Sachin, Sehwag demolish NZ - TRI-SERIES l Groin strain forces Sourav to limp ahead of Tuesday's final

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  • Published 15.11.03

Hyderabad, Nov. 15: The Hyderabad blues returned to haunt New Zealand once again on Saturday as India hammered the visitors out of the competition en route to the TVS Cup tri-series final.

The same old Lal Bahadur Shastri Stadium was the venue where Sachin Tendulkar and Rahul Dravid had slaughtered the same opposition in 1999-2000 in an incredible total of 376 for two. The two were on song in Saturday’s do-or-die match too and one Virender Sehwag joined the firing squad to take India’s tally to 353 for five.

Such a total had never been surpassed in the history of ODIs and there was no rewriting history here. New Zealand started losing wickets from the second over and their feeble response ended after 47 overs with the total reading 208. India had won fair and square, by a whopping 145 runs.

The India openers had laid the platform for a big score and 300 always looked on the cards. The total assumed gigantic proportions after Dravid’s uncharacteristically hurricane knock. The vice-captain smashed an unbeaten 50 off 22 balls with five fours and three sixes in a late charge which produced 64 runs in the last five overs.

Dravid’s was the second fastest half-century in an ODI for India, after Ajit Agarkar’s 21-ball effort against Zimbabwe in Rajkot in 2000-01. The late explosion added spring to the steps of those swaying in the stands to the chartbusters being blasted away from loudspeakers between overs and after each boundary.

Sourav Ganguly had done a crucial job earlier by calling right and the New Zealand attack had little to do once they failed to secure an early breakthrough.

There was nothing in the pitch for their seamers apart from some ‘carry’ in the first few overs when the ball was new. It started losing shine from the eighth over when Man-of-the-Match Sehwag took three fours off Darryl Tuffey.

Tendulkar started firing after a cautious beginning. His first boundary came after 21 balls and after that, they kept coming. It was bold hitting and not always beautiful. The trademark punches through covers off the backfoot were rare and on offer were some ferocious cuts and bludgeoning hits over the infield.

Power, not finesse, was the hallmark of his 36th ODI century (and second of the on-going series), which came off 91 balls and contained 12 fours and a six. The first wicket stand was worth 182, from 181 balls.

By then, the fate of the match was well and truly sealed. The Mumbai run machine did show signs of returning to form in the rain-ruined opening ODI in Chennai after a moderate run in the Test series. He has gone from strength to strength since and his tally in the tri-series after six outings reads 421.

It was essential to maintain the momentum after Tendulkar’s dismissal. With Sehwag also nearing his century, Sourav took it upon himself. The skipper was looking to be unorthodox from the onset and had hit 33 off 31 balls before a groin strain disrupted his rhythm. Tendulkar returned to the middle as Sourav’s runner but the left-hander fell shortly.

Sourav didn’t take to the field after this and Dravid was in charge during the New Zealand innings. “It’s not very serious. I strained the groin while taking off for a run. I will have to wait till the day of the final to confirm whether I will be able to play,” a limping Sourav told The Telegraph later.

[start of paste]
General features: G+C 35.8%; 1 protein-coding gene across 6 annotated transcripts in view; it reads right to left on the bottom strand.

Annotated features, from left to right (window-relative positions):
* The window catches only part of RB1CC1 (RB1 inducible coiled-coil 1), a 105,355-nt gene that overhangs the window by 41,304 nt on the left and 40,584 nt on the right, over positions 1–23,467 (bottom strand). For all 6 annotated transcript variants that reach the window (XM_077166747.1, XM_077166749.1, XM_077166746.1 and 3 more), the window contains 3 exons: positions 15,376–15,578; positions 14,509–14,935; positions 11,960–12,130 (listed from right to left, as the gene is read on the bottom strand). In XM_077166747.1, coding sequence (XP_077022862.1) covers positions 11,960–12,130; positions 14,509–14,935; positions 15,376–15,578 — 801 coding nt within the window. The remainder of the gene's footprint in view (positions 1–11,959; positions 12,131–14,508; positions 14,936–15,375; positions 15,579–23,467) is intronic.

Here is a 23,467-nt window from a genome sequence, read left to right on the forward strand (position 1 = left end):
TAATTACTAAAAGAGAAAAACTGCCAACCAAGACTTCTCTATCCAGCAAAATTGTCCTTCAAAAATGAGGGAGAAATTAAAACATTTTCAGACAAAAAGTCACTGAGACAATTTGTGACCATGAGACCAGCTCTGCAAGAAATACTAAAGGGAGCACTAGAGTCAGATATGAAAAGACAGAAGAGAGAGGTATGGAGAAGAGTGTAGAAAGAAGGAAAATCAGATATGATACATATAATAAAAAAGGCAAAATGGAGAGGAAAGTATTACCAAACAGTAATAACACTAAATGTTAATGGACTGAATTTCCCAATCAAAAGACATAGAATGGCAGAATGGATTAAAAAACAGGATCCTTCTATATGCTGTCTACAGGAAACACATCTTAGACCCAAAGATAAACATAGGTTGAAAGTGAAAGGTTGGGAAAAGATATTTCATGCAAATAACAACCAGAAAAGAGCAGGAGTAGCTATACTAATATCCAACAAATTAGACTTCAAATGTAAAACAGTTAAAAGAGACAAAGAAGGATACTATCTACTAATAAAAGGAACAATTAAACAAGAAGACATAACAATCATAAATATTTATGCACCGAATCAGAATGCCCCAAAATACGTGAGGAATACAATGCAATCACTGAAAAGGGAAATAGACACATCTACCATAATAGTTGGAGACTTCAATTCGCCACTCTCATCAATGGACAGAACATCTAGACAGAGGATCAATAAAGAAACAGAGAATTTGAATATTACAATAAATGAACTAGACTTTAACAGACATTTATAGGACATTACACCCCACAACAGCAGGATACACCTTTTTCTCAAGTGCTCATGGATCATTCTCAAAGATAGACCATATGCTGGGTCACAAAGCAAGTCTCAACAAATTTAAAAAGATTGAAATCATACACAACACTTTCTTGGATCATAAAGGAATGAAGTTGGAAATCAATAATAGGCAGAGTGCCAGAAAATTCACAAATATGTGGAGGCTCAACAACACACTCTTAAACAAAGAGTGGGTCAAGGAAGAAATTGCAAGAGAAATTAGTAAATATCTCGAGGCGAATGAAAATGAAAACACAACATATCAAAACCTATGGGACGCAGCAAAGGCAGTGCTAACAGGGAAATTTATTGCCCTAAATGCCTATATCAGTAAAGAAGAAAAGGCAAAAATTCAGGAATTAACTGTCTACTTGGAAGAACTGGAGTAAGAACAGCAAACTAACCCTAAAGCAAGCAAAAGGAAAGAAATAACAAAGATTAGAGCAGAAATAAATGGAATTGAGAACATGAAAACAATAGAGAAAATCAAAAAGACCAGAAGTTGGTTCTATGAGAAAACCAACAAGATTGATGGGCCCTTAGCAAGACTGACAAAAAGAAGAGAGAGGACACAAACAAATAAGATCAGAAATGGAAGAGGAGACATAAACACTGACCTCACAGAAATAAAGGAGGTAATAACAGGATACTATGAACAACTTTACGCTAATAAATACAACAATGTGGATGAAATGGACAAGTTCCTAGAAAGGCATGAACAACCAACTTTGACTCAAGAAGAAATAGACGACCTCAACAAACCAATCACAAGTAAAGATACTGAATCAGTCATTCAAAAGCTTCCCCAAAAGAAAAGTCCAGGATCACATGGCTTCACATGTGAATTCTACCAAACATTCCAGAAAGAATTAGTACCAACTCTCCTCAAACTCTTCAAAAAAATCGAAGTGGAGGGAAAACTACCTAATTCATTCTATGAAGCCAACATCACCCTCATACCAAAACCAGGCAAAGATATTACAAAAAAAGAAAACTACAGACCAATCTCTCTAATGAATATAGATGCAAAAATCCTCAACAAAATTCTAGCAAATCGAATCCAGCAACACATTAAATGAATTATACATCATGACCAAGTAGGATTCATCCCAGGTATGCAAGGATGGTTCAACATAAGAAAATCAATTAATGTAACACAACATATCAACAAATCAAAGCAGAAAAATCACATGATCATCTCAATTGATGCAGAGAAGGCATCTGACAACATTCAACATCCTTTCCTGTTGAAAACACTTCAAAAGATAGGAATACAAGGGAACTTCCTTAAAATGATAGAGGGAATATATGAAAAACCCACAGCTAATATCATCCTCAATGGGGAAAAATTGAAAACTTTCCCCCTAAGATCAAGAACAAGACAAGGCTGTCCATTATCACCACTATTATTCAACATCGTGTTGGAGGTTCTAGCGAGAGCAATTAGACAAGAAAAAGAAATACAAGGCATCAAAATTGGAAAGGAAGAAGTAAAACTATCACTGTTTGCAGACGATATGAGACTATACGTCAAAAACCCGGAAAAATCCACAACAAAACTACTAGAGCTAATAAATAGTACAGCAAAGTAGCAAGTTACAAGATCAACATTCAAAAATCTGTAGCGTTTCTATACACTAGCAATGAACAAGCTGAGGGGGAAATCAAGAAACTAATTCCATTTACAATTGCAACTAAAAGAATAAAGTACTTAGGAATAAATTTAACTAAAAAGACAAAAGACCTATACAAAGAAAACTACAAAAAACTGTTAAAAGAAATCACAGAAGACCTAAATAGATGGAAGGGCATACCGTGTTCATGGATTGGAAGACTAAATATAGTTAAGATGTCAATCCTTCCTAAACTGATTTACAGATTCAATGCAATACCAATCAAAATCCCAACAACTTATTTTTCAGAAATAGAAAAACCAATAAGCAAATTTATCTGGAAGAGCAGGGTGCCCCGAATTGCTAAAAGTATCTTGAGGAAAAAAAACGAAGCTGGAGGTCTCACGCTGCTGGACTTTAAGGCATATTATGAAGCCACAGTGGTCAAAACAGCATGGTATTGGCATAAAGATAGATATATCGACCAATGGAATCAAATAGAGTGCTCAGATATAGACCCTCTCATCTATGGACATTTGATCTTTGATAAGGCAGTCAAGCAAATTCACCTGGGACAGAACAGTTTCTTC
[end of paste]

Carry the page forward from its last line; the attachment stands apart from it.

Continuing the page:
Sehwag took over at this stage. The Delhi dynamite exploded at the right time and returned to form en route a career-best 130. The feature of his sixth ODI century was the way he paced his innings. Attacking the New Zealand bowlers in the start, Sehwag abstained from further aggression once Tendulkar cut loose. He took over for a brief period after Sourav’s departure and started pounding the New Zealand attack. This was also a powerful effort, devoid of frills, as was the order of the day. His runs came off 134 balls and contained 15 fours and two sixes.

The Indian progress was halted a bit at this stage following the quick dismissals of Sehwag, Yuvraj Singh and V.V.S. Laxman. It seemed as if 325 would be what India will settle for, but Dravid added that unexpected twist to the tale.

The New Zealand bowlers had practically nothing to do after they failed to get an early wicket. There was no movement in the air to trouble the Indians. To make matters worse, the visitors frequently bowled the wrong length.

Tuffey and Kyle Mills bowled a tight line initially and rarely allowed room to Tendulkar and Sehwag. But they made the cardinal mistake of bowling short to two batsmen, who are strong square off the wicket. That is the area where the bulk of runs came from during the first wicket stand.

Bowling worries

Sourav said after the match that the team needed to work on “certain areas” before the final on Tuesday. “We need to improve our bowling in the first 15 overs. We know Australia will come hard at us during that stage and we have to work on how to get early breakthroughs,” the skipper said.

“We lost two matches to Australia and won one but before the final it will be all square.

“The openers set it up beautifully for us. Once we had 350 on the board, we’re confident of making it. Winning the toss was also vital,” Sourav added.